A large crowd gathered in the corner of a wheat field yesterday to bury four British soldiers they never knew, who were killed in World War I nearly a century ago.
Relatives came to shed a tear for the uncle or the great-grandfather or the great-great-grandfather they had never met. The four men died together in a German attack on British lines southeast of the French city of Arras on May 15, 1917.
Yesterday, they were re-interred with full military honours in a Commonwealth War Graves cemetery 5km from the field where their bodies lay undiscovered for 92 years.
A military band in red coats and bearskins played hymns and national anthems. A bugler sounded The Last Post. The village church of Ecoust-Saint-Mein, 800m away across the bleak fields, tolled its bell.
The bodies were dug up accidentally by a farmer, Didier Guerle, in 2009. He came along to pay his respects to "my boys". So did Prince Michael of Kent, the honorary colonel of the Honourable Artillery Company, to which the men belonged.
It is not unusual for the bodies of missing British soldiers of the 1914-18 war to turn up in the former battlefields of northern France. What was unusual, and deeply moving, about yesterday's ceremony was that two of the four soldiers had been identified.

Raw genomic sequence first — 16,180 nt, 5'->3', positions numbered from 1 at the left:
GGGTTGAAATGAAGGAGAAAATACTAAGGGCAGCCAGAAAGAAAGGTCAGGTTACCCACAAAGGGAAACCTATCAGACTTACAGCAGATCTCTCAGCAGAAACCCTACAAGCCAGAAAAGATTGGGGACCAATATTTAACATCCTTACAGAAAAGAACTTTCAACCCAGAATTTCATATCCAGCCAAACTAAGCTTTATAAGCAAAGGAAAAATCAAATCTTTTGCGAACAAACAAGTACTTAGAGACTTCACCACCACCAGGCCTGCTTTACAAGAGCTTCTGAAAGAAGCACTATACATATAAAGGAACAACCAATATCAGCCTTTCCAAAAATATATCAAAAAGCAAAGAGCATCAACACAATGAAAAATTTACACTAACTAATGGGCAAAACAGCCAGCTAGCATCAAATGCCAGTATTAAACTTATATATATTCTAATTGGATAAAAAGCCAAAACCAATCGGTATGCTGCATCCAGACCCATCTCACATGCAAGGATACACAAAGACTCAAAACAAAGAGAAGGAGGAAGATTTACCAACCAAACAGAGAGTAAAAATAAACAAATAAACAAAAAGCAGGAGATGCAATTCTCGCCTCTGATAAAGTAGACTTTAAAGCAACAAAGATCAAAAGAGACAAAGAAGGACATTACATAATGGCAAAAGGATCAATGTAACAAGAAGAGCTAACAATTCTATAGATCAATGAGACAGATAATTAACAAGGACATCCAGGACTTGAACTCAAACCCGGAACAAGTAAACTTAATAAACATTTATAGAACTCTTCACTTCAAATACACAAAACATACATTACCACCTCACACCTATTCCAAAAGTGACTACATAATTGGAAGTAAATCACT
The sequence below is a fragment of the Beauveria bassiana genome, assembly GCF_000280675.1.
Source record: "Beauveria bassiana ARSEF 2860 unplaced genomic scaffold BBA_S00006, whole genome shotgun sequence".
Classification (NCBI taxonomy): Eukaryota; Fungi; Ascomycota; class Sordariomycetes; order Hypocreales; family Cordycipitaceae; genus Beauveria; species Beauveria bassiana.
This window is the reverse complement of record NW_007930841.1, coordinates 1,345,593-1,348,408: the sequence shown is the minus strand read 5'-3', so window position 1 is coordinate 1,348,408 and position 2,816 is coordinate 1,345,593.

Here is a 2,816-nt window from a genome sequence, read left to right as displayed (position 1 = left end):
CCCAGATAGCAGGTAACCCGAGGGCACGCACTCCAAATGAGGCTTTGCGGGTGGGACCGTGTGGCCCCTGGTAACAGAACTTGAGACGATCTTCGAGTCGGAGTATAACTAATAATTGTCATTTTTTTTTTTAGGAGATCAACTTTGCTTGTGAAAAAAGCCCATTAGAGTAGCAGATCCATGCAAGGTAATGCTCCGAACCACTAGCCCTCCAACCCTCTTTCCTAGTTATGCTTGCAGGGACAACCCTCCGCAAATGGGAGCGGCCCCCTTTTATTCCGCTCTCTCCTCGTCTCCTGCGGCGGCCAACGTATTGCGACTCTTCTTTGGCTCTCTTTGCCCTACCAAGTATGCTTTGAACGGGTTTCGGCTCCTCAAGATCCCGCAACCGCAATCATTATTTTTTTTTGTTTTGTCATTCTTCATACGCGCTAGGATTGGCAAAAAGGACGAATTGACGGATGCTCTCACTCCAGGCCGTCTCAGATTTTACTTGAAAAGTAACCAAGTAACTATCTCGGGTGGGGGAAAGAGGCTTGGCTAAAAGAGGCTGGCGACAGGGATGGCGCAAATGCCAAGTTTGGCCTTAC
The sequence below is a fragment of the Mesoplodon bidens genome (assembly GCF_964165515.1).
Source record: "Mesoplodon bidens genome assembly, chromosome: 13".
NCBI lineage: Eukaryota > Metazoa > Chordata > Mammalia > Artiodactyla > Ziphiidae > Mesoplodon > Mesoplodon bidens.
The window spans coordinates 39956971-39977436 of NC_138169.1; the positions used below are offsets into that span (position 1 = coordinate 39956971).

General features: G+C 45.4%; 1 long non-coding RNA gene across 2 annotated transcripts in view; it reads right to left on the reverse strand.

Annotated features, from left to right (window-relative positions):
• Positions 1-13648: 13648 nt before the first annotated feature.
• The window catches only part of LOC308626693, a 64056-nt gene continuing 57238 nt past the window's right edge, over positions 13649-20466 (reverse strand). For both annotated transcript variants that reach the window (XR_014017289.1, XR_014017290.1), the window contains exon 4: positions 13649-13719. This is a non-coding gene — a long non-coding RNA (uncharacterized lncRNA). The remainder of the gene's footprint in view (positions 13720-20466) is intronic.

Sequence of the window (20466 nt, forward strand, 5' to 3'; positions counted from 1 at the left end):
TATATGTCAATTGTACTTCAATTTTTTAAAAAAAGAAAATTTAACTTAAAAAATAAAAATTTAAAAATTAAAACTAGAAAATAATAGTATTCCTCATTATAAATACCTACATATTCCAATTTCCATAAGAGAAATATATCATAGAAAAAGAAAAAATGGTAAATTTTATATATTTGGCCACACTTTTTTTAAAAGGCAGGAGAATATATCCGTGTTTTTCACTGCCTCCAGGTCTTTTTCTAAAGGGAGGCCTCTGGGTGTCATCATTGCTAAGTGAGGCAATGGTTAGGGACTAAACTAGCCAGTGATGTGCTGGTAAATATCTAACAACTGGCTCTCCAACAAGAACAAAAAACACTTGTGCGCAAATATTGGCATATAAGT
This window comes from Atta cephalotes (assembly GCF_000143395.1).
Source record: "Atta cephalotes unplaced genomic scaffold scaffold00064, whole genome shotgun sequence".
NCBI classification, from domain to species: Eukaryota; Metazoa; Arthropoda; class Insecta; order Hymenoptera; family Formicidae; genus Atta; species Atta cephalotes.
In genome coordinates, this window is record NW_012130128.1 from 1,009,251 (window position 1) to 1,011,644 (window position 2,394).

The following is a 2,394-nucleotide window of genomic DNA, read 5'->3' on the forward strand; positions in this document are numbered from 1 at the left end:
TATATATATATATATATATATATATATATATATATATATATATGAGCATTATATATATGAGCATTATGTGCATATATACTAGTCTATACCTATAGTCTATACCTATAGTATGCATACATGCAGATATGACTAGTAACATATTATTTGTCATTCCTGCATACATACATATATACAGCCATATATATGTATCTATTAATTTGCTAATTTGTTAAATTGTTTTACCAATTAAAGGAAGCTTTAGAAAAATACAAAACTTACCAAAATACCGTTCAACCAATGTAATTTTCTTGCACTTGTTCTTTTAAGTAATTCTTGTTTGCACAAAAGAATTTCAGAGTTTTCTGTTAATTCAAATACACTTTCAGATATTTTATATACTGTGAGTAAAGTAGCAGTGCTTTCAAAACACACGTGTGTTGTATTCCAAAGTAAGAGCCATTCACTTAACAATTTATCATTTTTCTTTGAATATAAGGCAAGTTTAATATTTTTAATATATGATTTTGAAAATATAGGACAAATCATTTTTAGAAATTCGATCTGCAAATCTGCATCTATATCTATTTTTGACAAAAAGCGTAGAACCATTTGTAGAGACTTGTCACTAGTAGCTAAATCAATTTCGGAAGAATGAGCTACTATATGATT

Three generations of relatives, aged between 7 and 89, came from Britain to pay their respects to Lieutenant John Harold Pritchard and Private Christopher Douglas Elphick. The other, unidentified bodies were buried with equal ceremony in graves marked: "Known unto God".
Pritchard's oldest living relative, his nephew Harold John Shell, 89, said: "I was given his Christian names and I became a kind of living memorial. At each of my birthdays, my mother and her sisters would remember their missing brother with great sadness, especially his prowess as a chorister at St Paul's School.
"To find him, and then say goodbye to him, for my mother's sake, and to sing for him after all these years has been very moving."
Elphick's great-granddaughter, Jody Elphick, 33, said: "We all think that we know about World War I but it takes an extraordinary occasion like this to make the whole thing come alive."
John Pritchard, who was 31, and Douglas Elphick, 28, died in the final stages of the Battle of Bullecourt between March and May 1917.